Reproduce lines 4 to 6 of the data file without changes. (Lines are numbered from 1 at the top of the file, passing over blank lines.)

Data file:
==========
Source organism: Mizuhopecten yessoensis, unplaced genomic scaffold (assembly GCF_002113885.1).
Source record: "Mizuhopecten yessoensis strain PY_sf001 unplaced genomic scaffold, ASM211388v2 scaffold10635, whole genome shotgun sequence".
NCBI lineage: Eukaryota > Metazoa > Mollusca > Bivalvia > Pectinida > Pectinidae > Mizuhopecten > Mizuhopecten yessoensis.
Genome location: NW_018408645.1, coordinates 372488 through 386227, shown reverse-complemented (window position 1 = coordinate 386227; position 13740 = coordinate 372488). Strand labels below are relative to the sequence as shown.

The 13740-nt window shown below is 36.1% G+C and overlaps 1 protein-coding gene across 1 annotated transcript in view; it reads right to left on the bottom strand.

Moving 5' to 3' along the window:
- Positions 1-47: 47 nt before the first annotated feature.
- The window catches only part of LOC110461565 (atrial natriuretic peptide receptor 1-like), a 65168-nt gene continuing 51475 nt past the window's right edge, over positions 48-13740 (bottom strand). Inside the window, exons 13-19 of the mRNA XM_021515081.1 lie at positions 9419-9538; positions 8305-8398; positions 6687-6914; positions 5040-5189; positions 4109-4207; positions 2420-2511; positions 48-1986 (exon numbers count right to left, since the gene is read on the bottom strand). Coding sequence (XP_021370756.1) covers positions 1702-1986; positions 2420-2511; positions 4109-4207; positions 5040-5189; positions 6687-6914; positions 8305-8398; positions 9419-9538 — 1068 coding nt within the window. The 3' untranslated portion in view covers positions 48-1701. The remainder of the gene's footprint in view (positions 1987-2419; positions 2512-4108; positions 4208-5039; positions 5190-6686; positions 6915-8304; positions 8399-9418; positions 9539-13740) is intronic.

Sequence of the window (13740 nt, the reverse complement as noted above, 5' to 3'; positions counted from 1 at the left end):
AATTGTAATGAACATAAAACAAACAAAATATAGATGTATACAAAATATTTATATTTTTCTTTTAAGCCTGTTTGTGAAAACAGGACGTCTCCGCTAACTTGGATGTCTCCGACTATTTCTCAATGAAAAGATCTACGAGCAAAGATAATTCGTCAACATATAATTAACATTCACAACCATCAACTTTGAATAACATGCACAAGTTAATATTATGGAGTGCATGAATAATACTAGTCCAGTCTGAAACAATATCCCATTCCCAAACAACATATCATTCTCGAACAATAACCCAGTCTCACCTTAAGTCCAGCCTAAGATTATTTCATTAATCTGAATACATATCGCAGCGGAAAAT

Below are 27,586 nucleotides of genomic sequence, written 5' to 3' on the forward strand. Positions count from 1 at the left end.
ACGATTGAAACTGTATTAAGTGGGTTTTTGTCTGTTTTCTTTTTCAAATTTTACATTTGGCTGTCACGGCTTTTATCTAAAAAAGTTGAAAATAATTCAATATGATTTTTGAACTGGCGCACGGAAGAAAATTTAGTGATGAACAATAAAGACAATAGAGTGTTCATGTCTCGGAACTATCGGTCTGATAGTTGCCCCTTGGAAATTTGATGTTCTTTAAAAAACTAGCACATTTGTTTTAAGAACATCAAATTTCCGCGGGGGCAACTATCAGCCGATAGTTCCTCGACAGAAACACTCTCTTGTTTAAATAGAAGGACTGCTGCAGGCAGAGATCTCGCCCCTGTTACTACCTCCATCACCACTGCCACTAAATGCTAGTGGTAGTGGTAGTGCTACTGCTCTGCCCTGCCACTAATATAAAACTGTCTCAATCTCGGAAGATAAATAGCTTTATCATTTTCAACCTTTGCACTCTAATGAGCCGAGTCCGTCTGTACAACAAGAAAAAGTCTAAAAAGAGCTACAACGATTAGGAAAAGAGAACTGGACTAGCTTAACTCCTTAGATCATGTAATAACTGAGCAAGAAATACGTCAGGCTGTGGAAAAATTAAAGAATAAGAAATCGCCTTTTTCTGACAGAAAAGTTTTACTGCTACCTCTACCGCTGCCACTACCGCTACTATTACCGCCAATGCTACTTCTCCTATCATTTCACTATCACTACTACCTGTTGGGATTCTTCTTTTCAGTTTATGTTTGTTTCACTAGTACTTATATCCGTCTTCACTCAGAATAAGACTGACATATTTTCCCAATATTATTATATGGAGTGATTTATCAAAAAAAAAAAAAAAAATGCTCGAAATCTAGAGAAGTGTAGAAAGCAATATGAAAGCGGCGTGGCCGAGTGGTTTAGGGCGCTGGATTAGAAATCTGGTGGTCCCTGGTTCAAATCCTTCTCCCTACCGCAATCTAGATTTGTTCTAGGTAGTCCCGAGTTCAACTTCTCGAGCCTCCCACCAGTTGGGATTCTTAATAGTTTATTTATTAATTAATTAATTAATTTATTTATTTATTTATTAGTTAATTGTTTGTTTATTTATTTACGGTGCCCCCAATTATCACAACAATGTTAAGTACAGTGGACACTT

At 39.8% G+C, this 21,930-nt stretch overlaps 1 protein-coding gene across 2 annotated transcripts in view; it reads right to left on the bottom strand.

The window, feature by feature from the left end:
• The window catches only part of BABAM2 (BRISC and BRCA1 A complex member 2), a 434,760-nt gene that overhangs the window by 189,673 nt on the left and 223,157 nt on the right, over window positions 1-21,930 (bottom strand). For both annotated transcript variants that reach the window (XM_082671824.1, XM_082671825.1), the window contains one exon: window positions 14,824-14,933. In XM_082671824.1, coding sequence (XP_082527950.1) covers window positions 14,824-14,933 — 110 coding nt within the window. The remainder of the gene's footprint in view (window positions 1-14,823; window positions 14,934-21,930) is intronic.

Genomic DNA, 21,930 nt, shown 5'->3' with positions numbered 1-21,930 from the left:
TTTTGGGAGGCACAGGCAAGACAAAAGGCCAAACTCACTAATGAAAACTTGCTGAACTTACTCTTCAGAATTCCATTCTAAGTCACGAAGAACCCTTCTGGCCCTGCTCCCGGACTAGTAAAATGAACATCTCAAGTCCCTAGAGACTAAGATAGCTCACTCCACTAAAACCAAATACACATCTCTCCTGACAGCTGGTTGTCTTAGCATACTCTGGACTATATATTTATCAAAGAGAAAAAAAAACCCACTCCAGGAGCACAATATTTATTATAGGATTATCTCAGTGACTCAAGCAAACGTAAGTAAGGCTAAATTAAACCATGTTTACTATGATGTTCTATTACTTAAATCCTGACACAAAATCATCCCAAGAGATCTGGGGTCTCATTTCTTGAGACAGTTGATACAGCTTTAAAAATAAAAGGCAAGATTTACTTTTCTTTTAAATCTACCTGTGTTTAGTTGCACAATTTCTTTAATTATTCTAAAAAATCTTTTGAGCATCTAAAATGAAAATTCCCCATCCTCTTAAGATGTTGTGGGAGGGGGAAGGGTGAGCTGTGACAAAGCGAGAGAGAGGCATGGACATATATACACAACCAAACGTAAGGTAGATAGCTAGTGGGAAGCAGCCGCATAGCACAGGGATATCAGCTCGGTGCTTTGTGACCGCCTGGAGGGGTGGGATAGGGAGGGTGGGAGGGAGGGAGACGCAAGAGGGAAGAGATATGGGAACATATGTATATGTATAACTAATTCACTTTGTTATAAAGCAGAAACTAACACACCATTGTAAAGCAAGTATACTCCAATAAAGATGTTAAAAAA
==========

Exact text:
Genome location: NW_018408645.1, coordinates 372488 through 386227, shown reverse-complemented (window position 1 = coordinate 386227; position 13740 = coordinate 372488). Strand labels below are relative to the sequence as shown.

The 13740-nt window shown below is 36.1% G+C and overlaps 1 protein-coding gene across 1 annotated transcript in view; it reads right to left on the bottom strand.

Moving 5' to 3' along the window: